Religion Today Summaries - Oct. 18, 2006

Compiled & Edited by Crosswalk Editorial Staff

Religion Today Summaries - Oct. 18, 2006

Daily briefs of the top news stories impacting Christians around the world.
In today's edition:

  • Illinois Parish Asks for Oversight from Different Episcopalian Bishop
  • U.S. Population Growing Faster than the Church, Research Shows
  • 38 Muslim Scholars and Leaders Write Open Letter to the Pope
  • Nigerian Teacher on Trial after Punishing Muslim Student

Illinois Parish Asks for Oversight from Different Episcopalian Bishop

At a special congregational meeting on October 8, the vestry of St. Andrew's Episcopal Church in Edwardsville, Illinois, announced that the parish will request Delegated Episcopal Pastoral Oversight (DEPO) and seek a relationship with a bishop other than Springfield Bishop Peter Beckwith, Episcopal News Service reports. Senior Warden Donna Ireland said the vestry made the decision "after much prayer, thought and consultation with others," according to a news release from the parish's rector, the Rev. Virginia Bennett. "This decision is the result of a strained relationship between Bishop Beckwith and the parish and its Rector, the Rev. Virginia Bennett, over the past three years," the news release said. "We need a shepherd for this parish," Ireland said. Members of the congregation attending the meeting fully supported the vestry's action. Beckwith has criticized Bennett and the congregation since the 2003 General Convention when she voted in favor of confirming the election of outwardly-gay Gene Robinson as bishop of New Hampshire.

U.S. Population Growing Faster than the Church, Research Shows

The Christian Post reports that new research based on a database of over 300,000 churches across America indicated that overall the population is growing faster than the church. The director of the American Church Research Project, Dave Olson, who has been working for years to record actual attendance of churches across the country, said that overall church attendance is virtually unchanged from 15 years ago despite the fact the U.S. population has grown by 52 million people. According to his research, the northeastern part of the country is the only region where the church is growing faster than the population while no state has seen a net increase in the percentage of church attendance in the last five years, "The evangelical church is becoming suburban, affluent, and educated," Olson said. "The Christian community needs a restoration of its understanding of the message and mission of Jesus. It needs to be less self-righteous, individualistic, and materialistic. It needs to be more biblical, Christo-centric, and holistic."

38 Muslim Scholars and Leaders Write Open Letter to the Pope

According to a Religion News Service releace, an open letter signed by 38 top Muslim religious scholars and leaders around the world was sent to Pope Benedict XVI on Oct. 12, 2006. All the eight schools of thought and jurisprudence in Islam are represented by the signatories, including a woman scholar. In this respect the letter is unique in the history of interfaith relations. The letter was sent, in a spirit of goodwill, to respond to some of the remarks made by the Pope during his lecture at the University of Regensburg on Sept. 12, 2006. The letter tackles the main substantive issues raised in his treatment of a debate between the medieval Emperor Manuel II Paleologus and an “educated Persian”, including reason and faith; forced conversion; “jihad” vs. “holy war”; and the relationship between Christianity and Islam. The Muslim signatories appreciate the Pope's personal expression of sorrow at the Muslim reaction and his assurance that the words of the Byzantine emperor he quoted did not reflect his personal opinion. The official and full English version of the letter's text along with the complete list of signatories is available on the Islamica Magazine website.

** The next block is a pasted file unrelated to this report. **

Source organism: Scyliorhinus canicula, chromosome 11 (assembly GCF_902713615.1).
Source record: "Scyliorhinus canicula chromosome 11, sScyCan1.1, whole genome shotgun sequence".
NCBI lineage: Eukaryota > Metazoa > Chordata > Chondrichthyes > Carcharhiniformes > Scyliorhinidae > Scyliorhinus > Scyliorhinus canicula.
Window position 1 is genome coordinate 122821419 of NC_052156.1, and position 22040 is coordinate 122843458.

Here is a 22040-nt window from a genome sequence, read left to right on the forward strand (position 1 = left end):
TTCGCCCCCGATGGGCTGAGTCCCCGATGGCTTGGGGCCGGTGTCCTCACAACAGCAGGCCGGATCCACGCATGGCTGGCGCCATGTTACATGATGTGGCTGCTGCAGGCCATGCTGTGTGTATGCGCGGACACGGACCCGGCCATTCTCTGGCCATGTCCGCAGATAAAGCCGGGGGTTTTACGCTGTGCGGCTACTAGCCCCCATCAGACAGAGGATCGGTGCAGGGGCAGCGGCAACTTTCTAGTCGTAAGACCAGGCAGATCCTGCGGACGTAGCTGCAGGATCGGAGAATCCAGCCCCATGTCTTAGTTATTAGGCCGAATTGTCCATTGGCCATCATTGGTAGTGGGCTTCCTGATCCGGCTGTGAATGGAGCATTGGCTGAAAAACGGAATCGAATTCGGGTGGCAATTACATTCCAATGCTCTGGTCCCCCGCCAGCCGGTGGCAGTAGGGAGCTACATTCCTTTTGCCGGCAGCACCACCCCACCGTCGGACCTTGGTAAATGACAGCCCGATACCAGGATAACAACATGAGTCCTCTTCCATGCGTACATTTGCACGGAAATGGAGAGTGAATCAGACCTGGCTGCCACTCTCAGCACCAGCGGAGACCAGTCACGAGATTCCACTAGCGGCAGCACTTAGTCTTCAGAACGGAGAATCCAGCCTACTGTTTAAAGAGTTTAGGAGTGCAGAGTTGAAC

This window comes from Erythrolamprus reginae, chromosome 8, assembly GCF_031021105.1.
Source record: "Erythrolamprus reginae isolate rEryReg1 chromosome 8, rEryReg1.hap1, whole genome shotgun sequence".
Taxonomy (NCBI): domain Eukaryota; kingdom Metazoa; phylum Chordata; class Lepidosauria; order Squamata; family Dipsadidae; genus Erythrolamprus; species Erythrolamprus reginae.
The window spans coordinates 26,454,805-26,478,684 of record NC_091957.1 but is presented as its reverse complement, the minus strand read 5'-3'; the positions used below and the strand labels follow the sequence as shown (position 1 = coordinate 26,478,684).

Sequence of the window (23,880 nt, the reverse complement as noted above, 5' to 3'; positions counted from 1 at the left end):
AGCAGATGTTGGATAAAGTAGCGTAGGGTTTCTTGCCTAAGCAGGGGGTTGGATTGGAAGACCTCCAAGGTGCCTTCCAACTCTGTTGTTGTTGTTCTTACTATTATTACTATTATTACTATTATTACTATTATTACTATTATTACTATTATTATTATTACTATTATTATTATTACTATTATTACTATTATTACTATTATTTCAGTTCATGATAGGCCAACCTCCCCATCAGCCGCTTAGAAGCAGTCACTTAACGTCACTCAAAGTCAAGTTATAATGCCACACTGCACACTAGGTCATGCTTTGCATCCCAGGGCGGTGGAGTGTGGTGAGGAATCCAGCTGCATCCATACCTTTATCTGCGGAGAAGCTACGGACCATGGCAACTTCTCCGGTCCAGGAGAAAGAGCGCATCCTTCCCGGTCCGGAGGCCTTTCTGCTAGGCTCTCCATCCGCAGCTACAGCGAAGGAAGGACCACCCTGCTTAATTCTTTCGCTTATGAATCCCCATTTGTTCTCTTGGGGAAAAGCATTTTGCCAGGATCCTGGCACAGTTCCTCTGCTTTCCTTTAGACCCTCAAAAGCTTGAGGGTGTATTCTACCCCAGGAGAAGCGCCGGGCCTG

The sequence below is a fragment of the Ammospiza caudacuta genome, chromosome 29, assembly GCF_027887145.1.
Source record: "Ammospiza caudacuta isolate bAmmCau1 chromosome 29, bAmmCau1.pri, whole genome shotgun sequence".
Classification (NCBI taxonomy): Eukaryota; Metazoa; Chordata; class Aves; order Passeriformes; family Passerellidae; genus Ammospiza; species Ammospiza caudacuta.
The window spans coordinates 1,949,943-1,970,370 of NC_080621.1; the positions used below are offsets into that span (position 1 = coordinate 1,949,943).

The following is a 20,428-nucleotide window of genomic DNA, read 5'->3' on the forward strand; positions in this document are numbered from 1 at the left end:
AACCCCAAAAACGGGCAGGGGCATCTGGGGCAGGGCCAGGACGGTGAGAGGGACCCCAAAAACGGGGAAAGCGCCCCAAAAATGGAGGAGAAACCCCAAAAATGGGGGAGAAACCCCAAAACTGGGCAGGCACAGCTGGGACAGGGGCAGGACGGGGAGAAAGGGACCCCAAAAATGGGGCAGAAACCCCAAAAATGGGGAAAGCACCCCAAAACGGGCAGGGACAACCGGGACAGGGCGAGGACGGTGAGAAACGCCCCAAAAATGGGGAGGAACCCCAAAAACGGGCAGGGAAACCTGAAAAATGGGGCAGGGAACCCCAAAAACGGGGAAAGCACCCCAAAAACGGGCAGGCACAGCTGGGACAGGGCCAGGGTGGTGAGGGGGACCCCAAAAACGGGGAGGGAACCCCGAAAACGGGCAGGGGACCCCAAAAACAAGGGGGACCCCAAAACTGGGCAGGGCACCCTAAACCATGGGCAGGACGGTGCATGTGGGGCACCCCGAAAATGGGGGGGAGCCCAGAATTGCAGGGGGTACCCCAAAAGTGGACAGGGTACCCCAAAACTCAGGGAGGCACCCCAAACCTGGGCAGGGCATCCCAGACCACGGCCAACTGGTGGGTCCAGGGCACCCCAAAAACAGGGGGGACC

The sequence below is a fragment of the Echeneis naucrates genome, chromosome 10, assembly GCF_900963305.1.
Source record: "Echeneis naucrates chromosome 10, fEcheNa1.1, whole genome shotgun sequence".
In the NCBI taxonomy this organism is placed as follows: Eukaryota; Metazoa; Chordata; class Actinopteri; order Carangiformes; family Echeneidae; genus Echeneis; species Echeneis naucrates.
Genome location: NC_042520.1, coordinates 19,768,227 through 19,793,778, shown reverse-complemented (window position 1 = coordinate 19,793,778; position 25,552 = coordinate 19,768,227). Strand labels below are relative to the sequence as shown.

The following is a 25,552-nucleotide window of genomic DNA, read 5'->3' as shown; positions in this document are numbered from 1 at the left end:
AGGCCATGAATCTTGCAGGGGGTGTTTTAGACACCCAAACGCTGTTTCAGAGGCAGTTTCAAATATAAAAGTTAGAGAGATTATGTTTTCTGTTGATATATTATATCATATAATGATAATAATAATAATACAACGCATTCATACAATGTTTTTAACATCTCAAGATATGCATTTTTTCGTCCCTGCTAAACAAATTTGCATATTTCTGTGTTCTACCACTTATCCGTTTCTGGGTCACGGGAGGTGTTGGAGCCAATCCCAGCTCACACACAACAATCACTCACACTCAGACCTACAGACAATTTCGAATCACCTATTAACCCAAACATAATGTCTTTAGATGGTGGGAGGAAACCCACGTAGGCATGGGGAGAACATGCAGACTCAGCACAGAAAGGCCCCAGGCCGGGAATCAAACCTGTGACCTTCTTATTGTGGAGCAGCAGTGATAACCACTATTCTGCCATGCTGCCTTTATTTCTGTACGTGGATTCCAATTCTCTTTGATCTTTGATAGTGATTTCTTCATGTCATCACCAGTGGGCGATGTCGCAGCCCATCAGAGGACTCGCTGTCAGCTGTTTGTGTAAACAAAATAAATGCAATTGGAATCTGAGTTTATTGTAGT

Nigerian Teacher on Trial after Punishing Muslim Student

A Christian high school teacher at Government College in Keffi, in the northern state of Nasarawa, is on trial for blasphemy after he disciplined a Muslim student, Compass Direct News reports. English and history teacher Joshua Lai is standing trial at a Magistrate Court 2 in the state capital of Lafia on charges of blasphemy against the prophet of Islam, Muhammad, and for “public incitement, rioting, and mischief.” Following the June 12 incident, Muslim students attacked Christian students and teachers and burned four houses, including Lai’s home. Alerted by Christian students of a plan by Muslim students to kill him that night, the teacher and his son fled their home. Police caught up with Lai in Abuja, where he had taken refuge after learning that the Muslim attackers intended to behead him, and held him at the Keffi police station. He was remanded to prison custody for eight days on orders of Gov. Alhaji Abdullahi Adamu before being released on bail.